Introduction to Cash Flow for Pubs (page 2)

Why should I prepare a cash flow forecast?

Cash flow forecasting lets you see the peaks and troughs in your cash balance, allows you to plan for any borrowing, shows you how much surplus cash or overdraft balance you have at any given time. Banks and landlords are more than likely to require a detailed cash flow forecast before considering a loan / overdraft or granting a pub tenancy.

How do I create a cash flow forecast?

A cash flow forecast identifies how much and when cash comes in and when and where it goes out over a given period; this is usually arranged as two columns listing forecast and actual amounts respectively. It’s prepared in advance (either by year or quarter and divided into weeks or months), although in these difficult times, for some, it has become a necessary daily management tool.

The forecast lists:

  • receipts
  • payments
  • increased/lower takings over payments
  • opening bank balance
  • closing bank balance

As with most things, honesty is the best policy, so you need to base your cash flow forecast in realistic terms, for instance when taking on a new pub you might get previous years’ financial information from the vendor or outgoing tenant. If you’re already in situ at your pub, you’ll have your own sales records etc to rely on so you’ll have an understanding of the seasonality or “phasing” of your business.

Just like a good business plan, which, a cash flow forecast is an integral part of, your cash flow forecast is a living document requiring regular attention and alteration where necessary.

Accounting software can help you prepare your cash flow forecast, alter the forecast according to real life events and the seasonal peaks and troughs of your pub and most will allow you to make “what if” calculations.

Managing Cash In & Cash Out

Effective cash flow management is a critical business tool and here are some proven ways of reducing the time gaps of cash in and cash out.

Customer management

  • Define a credit policy that clearly sets out your standard and late payment terms for private parties or other functions. This might include a large deposit, staged payments prior to the event or even a discount for prompt or advance payment
  • Bill your customers in a timely fashion and chase up any overdue bills


Supplier management

Ask for extended credit terms, large or regular orders can help a supplier see you as a valued customer, but make sure you can quickly shift the stock orders you’re placing. If a supplier cannot extend your credit consider reducing stock levels and using just-in-time systems. See my separate article on Stock Management.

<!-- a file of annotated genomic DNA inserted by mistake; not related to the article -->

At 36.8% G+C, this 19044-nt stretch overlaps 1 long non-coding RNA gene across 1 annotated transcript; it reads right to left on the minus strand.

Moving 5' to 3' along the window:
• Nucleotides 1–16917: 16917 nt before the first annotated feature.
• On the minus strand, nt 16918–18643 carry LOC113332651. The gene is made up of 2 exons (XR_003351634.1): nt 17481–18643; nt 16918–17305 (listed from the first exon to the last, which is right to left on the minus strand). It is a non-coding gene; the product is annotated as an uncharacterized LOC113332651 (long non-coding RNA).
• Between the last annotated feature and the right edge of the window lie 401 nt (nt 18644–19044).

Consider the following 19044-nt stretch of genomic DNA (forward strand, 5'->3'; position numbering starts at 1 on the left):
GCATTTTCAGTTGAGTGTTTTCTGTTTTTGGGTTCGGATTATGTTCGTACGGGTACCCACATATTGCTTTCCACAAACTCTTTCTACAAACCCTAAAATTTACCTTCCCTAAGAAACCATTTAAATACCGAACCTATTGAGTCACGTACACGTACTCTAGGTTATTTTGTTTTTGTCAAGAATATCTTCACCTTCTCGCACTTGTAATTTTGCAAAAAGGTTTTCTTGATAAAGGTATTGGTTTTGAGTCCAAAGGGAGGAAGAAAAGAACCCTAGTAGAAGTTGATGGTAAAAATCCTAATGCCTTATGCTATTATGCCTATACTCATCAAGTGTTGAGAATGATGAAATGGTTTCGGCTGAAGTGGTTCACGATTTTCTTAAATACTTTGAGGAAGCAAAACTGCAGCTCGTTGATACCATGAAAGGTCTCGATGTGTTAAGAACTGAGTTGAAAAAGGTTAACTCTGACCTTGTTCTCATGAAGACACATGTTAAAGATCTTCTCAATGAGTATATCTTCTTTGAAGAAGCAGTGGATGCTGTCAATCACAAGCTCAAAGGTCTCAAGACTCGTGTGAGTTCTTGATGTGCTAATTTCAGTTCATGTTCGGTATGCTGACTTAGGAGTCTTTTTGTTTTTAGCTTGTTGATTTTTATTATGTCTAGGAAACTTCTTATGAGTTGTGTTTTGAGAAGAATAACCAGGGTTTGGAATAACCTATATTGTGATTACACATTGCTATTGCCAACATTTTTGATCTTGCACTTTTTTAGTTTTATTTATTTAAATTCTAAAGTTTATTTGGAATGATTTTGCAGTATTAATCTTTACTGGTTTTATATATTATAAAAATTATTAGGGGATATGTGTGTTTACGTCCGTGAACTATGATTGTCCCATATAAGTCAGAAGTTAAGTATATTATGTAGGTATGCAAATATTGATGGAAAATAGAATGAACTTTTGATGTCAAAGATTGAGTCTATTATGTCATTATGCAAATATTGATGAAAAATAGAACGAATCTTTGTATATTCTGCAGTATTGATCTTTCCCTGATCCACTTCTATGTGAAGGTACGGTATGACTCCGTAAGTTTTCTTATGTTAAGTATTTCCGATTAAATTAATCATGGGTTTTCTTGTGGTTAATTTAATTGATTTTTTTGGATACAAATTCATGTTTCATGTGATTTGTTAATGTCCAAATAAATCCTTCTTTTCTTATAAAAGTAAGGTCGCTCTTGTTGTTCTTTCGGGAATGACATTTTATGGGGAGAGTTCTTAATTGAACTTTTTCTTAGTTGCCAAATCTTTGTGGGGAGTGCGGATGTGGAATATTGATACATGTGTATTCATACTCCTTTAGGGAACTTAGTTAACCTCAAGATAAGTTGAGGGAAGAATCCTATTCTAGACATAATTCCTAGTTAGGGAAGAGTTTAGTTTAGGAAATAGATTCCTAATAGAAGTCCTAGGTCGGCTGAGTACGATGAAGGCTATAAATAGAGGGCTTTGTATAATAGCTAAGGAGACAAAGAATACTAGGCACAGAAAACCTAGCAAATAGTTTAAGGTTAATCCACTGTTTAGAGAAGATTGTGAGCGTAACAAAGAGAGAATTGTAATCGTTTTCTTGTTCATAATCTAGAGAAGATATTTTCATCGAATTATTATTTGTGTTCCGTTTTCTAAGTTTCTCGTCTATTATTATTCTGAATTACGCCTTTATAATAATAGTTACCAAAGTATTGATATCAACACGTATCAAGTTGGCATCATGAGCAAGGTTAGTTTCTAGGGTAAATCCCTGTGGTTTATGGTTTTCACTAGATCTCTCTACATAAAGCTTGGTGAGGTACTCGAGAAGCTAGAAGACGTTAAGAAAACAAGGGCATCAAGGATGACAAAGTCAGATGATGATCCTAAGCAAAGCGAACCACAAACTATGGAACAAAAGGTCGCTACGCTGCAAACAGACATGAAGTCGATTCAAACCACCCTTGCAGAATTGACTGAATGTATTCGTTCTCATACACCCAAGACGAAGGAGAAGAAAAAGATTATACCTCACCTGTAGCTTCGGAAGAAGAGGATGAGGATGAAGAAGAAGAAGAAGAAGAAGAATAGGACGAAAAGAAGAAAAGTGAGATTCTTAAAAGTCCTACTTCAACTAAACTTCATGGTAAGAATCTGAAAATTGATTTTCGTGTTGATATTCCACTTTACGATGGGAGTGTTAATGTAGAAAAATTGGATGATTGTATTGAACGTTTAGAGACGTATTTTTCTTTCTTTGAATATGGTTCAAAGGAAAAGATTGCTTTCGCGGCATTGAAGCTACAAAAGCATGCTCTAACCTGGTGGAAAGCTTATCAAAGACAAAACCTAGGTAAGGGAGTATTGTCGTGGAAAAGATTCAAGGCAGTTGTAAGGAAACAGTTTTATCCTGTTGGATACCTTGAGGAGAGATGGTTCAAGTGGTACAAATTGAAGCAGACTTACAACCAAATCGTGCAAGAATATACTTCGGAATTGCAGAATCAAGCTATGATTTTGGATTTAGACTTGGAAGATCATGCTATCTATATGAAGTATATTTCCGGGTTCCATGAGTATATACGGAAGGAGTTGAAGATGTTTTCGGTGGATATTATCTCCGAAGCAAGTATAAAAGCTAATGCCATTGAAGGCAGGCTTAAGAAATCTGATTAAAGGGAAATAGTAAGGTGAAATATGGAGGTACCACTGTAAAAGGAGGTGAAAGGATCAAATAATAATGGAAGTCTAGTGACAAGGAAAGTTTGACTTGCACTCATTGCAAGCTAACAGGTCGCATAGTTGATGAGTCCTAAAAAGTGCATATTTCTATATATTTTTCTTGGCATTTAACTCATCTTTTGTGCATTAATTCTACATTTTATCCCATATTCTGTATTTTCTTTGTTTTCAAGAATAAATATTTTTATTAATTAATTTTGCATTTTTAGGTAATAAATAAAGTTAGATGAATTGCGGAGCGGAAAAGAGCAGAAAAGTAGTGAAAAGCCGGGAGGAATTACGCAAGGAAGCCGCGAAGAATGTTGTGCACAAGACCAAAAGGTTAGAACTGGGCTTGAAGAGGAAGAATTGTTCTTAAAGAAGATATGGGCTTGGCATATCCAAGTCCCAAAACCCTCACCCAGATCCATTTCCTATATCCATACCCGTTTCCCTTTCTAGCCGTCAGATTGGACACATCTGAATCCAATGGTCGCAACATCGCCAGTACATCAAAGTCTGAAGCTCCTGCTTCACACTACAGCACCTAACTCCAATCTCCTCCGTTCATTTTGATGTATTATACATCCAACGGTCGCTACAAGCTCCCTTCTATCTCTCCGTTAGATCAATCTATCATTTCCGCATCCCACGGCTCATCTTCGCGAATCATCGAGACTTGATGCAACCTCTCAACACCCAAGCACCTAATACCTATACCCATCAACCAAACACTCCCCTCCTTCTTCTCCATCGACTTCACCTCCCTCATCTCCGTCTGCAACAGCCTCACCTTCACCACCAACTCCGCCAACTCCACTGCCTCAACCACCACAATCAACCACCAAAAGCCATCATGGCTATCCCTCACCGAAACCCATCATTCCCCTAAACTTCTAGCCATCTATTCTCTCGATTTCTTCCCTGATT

Pubs are liable for many standard taxes including income / corporation tax, VAT, business rates, stamp duty, however some taxes are particular to the pub trade, such as Machine Game Duty, Late Night Levy. No matter what the tax is it’s vital to keep accurate records to calculate (and minimise) your liability and complete your returns and make payments on time.

Asset management

Consider leasing fixed assets, e.g. equipment, or buying them on hire purchase. Buying outright can result in a huge drain on cash in the first (or any) year of business.

Using your cash flow forecast effectively

Review and amend your cash flow forecast on a regular basis to see how what you predicted earlier has panned out in reality. Keep an eye out for changes in legislation such as the annual change in National Minimum Wage, maternity and sick pay etc and how these changes will affect your business. If you’ve a loan or other mortgage and have a ‘payment holiday’ or variable interest rates then make sure you factor these into your forecast.

Having a regular review of your cash flow forecast will enable you to:

  • see when problems might occur and deal with them in advance
  • show any potential cash shortfalls and take appropriate action
  • ensure you have sufficient cash flow before you take on any major financial commitment


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